London: Britain`s new coalition government on Thursday committed itself to forge a `new special relationship` with India, an objective Prime Minister David Cameron had articulated as early as 2006 during his visit to New Delhi as the Conservative leader.
The full text of the coalition agreement published today says: "We will work to establish a new `special relationship` with India and seek closer engagement with China, while standing firm on human rights in all our bilateral relationships".
The agreement also supports India`s membership to the UN Security Council.
It says: "We support reform of the UN Security Council, including permanent seats for Japan, India, Germany, Brazil and African representation".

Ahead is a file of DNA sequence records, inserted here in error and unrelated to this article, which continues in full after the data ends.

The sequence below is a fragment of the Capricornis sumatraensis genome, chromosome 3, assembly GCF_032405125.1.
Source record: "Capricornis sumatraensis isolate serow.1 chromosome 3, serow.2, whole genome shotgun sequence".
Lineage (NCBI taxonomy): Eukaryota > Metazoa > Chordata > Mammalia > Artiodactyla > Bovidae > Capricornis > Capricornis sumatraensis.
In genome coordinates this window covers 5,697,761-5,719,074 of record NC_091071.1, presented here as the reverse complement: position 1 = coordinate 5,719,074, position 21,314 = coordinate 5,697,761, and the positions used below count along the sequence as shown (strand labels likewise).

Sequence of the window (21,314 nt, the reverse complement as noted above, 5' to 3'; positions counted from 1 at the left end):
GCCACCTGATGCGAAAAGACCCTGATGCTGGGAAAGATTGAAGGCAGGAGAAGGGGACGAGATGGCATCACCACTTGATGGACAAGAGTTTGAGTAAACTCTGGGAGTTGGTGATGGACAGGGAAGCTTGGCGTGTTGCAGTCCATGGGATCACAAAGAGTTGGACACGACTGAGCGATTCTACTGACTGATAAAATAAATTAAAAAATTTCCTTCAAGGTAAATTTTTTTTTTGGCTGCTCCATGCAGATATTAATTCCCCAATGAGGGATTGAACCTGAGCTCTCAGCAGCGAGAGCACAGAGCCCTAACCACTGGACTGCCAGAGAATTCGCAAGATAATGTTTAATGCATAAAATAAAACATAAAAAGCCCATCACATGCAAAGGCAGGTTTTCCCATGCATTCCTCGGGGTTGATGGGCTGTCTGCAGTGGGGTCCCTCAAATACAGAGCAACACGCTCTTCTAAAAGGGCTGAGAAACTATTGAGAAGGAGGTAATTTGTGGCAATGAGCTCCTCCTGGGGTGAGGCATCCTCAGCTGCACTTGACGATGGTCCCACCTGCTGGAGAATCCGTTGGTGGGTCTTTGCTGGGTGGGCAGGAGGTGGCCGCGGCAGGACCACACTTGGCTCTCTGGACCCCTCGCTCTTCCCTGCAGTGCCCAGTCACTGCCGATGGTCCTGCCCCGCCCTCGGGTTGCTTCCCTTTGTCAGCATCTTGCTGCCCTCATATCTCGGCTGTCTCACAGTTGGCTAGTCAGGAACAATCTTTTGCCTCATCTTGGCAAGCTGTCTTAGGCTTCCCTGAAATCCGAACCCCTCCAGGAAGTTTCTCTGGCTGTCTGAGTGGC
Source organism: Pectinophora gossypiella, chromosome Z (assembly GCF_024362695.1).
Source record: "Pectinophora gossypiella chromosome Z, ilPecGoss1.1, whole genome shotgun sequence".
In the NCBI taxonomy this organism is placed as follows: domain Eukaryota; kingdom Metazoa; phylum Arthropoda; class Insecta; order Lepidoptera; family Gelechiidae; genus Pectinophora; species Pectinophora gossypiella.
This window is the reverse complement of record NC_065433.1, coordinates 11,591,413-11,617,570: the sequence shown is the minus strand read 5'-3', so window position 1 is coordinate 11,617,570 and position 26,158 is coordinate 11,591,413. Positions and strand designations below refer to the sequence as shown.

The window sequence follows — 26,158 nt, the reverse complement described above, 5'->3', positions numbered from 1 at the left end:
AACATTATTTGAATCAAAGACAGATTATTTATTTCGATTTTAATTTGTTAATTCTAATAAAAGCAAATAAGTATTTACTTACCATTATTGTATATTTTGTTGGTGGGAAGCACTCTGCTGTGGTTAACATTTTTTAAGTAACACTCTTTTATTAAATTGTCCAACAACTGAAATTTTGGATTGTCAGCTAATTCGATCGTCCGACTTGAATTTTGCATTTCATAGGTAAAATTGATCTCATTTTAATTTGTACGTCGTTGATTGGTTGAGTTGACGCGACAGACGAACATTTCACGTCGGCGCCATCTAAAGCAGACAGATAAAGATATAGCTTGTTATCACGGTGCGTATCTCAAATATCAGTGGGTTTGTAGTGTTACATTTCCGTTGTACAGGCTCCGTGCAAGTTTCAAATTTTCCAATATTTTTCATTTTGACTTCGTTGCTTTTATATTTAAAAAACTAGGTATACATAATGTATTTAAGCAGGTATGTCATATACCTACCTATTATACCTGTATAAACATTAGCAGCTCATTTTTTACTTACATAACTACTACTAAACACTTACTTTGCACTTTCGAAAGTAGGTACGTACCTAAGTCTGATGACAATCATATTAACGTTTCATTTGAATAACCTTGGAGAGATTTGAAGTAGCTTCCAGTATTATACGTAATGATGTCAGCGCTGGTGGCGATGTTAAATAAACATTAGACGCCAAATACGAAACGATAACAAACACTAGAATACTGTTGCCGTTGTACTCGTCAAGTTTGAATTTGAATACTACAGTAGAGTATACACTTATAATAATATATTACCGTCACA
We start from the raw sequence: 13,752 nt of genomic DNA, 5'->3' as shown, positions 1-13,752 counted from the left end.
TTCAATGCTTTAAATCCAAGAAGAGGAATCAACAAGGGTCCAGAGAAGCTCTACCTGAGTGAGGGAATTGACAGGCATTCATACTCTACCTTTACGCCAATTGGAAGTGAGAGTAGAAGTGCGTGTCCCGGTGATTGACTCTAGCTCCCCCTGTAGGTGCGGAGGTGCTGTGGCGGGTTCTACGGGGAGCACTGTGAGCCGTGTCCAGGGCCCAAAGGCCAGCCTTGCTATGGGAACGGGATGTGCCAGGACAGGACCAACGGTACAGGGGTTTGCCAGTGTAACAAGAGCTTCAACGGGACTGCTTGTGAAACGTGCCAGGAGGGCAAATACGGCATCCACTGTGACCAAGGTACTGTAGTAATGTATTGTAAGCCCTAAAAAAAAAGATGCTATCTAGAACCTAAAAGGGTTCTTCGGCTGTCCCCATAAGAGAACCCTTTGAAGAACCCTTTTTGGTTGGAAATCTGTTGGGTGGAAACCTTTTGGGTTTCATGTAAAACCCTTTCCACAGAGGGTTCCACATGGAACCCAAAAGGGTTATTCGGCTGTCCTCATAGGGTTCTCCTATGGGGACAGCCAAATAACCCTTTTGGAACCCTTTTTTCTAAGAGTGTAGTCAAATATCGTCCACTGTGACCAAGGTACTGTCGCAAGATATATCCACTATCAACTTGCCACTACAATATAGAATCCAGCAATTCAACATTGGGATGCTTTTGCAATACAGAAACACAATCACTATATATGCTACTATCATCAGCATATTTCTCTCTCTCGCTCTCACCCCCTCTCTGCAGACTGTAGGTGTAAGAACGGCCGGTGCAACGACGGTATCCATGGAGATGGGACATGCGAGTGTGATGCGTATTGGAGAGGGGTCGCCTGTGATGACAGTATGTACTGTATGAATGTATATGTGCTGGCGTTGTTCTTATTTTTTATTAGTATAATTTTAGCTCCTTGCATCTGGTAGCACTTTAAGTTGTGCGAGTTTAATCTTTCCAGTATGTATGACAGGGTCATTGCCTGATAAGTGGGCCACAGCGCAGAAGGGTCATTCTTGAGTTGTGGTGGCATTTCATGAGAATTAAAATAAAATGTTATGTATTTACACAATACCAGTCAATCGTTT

Cameron, who made his first overseas visit as leader of the Conservative party to India in 2006, has been in close touch with the Indian community often addressing public meetings of Indian spiritual leader Morari Bapu.
Writing in The Guardian after his visit to New Delhi, Cameron wrote: "For most of the past half century we in the west have assumed that we set the pace and we set the global
agenda. Well now we must wake up to a new reality. We have to share global leadership with India, and with China".
"And we must recognise that India has established beyond argument, through its economic and political success, its right to a seat at the top table. India, one of the great
civilisations of the world, is truly great again".
He added: "Our special relationship with America has been forged through a shared past and a shared understanding of the world. And now, in the 21st century, as the world`s centre of gravity moves from Europe and the Atlantic to the south and the east, I believe it is time for Britain and India to forge a new special relationship, to meet our shared
challenges in this new era of international affairs".